You do have to remove the the cyclinder head cover and the bolt that holds the rocker arm shaft and slide it out of the way to remove the shims.

There is a thread on this forum about checking valve clearance at the first service and it seems that there are shops that assume that it is not required. These guys are used to the fact that in the past small Honda engines didn't rquire it. This is a completely new engine for Honda - things are different. As long as the shop is willing to read and follow the Honda service instructions - no problem.
 

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I bought a gasket and filer OEM honda from hondapartsnation.com and it only cost me under $7 for both (not including shipping) so i think your dealer is full of ****.
 

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Which shop is that? I'm getting the honda OEM oil filter from drover's in Brandon and they said it's about $9. And I thought that was already high seeing the US price.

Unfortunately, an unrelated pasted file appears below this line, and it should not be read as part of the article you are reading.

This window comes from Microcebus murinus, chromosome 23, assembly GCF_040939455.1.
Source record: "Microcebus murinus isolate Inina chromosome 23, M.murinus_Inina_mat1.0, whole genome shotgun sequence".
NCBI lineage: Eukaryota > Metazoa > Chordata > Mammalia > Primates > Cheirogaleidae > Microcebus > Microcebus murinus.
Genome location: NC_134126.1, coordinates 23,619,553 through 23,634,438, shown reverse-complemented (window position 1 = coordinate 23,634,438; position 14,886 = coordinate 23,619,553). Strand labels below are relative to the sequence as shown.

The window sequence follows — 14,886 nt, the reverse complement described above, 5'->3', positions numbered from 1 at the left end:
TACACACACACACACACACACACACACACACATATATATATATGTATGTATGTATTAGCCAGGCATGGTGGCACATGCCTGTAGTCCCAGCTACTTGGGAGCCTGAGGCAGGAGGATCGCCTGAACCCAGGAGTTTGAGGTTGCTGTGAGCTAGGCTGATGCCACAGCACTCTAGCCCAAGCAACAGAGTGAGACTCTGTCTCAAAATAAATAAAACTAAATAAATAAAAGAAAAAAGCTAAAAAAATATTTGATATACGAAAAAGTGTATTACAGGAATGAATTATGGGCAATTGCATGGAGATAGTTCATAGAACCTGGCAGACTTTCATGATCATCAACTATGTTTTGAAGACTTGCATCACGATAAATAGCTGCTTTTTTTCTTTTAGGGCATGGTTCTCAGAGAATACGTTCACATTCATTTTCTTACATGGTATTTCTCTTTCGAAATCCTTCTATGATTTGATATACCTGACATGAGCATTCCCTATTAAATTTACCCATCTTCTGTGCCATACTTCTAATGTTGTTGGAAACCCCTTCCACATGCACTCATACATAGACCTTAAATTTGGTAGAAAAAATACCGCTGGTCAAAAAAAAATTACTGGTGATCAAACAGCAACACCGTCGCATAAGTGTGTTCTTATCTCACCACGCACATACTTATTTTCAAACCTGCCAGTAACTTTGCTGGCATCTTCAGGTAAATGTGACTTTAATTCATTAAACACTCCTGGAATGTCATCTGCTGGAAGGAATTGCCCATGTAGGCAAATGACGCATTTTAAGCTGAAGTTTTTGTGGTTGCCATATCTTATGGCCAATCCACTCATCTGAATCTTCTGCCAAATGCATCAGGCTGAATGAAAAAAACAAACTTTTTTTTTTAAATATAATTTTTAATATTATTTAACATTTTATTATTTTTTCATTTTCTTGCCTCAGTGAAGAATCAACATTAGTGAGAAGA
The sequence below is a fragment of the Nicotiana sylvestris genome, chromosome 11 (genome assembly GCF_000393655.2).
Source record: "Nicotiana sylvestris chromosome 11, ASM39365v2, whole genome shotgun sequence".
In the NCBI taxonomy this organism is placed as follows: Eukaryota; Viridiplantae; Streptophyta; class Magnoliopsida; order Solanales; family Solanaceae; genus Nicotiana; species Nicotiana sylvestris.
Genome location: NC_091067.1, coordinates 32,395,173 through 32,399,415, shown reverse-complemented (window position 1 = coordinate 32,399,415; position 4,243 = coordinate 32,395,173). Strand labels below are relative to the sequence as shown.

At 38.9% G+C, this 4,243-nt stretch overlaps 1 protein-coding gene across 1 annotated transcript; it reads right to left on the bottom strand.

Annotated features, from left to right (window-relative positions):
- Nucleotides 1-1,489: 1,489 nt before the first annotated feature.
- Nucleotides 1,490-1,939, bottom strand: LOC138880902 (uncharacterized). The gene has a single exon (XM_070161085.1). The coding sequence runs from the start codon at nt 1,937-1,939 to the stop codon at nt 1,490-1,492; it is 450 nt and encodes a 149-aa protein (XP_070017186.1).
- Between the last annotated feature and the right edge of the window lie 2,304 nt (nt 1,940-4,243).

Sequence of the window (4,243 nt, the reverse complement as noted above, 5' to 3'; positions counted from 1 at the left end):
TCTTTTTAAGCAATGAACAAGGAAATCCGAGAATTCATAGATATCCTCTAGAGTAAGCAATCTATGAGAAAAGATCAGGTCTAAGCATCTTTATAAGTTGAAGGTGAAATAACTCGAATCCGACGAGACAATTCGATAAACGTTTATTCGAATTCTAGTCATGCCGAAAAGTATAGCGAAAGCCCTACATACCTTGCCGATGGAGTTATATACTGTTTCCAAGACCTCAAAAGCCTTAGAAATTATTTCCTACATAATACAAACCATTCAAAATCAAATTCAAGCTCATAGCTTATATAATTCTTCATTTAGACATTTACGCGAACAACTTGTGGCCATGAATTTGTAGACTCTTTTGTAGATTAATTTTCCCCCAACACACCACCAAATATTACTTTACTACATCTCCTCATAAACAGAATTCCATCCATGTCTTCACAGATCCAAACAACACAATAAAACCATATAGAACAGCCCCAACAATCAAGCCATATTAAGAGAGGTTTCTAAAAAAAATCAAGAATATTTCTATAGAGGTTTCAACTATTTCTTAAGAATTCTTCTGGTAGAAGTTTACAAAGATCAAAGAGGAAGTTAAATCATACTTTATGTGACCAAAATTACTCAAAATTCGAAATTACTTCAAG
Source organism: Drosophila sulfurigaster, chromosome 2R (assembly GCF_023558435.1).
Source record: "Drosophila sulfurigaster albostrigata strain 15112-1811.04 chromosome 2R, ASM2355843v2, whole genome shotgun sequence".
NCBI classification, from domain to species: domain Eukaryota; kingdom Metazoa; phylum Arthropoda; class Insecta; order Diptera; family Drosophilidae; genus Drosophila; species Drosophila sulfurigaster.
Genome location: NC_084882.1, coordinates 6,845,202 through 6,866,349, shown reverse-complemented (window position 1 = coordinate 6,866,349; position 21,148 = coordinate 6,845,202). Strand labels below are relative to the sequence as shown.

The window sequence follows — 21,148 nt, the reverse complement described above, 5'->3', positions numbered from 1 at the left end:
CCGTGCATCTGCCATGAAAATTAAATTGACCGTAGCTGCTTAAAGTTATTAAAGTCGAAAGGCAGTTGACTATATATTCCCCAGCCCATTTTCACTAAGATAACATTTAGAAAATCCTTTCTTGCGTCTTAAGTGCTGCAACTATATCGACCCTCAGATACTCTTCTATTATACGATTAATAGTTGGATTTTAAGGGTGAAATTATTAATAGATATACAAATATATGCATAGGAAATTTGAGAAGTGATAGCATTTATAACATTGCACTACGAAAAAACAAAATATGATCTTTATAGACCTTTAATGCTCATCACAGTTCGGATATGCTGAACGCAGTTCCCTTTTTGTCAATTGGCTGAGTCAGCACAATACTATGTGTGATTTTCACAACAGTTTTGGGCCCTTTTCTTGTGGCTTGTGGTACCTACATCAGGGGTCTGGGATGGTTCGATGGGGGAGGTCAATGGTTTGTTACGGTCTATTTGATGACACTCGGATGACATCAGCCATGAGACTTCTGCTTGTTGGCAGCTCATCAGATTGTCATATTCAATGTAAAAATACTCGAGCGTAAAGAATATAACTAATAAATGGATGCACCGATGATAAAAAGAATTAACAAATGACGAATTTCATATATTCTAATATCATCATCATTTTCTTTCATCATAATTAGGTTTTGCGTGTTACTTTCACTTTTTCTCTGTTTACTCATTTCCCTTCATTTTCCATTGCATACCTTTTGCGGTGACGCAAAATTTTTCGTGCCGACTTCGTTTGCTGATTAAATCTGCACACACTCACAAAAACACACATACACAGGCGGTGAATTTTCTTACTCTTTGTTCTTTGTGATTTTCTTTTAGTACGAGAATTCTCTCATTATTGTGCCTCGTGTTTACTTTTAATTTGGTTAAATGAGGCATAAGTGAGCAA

Our engine is definitely not shim under bucket. Those ones don't need valve checks for 20,000 to 40,000km!
 

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Your shop guy is both lazy and full of ****. I'd send a letter off to Honda CA, just to cover the bike in case something goes bad and also so they know about the antics at this dealership. I'd also start looking for another Honda shop with someone who either already knows about the new CBR250R or is willing to learn.

 

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Having adjusted the valve clearance, I can confirm that the system is a round pill shaped shim that fits into the top of the spring retainer of the valve. It can be accessed by pulling the rocker arm pivot rod out until the rocker arm can be slipped back away from the valve ends to expose the shims. The camshafts do not need to be removed. The shims can be removed and installed with a 'magnet on a stick' or a suitably magnetized iron rod. Be Very Very (Very) careful not to drop the shim somewhere expensive.
 

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Discussion Starter #8
Thanks for the replies.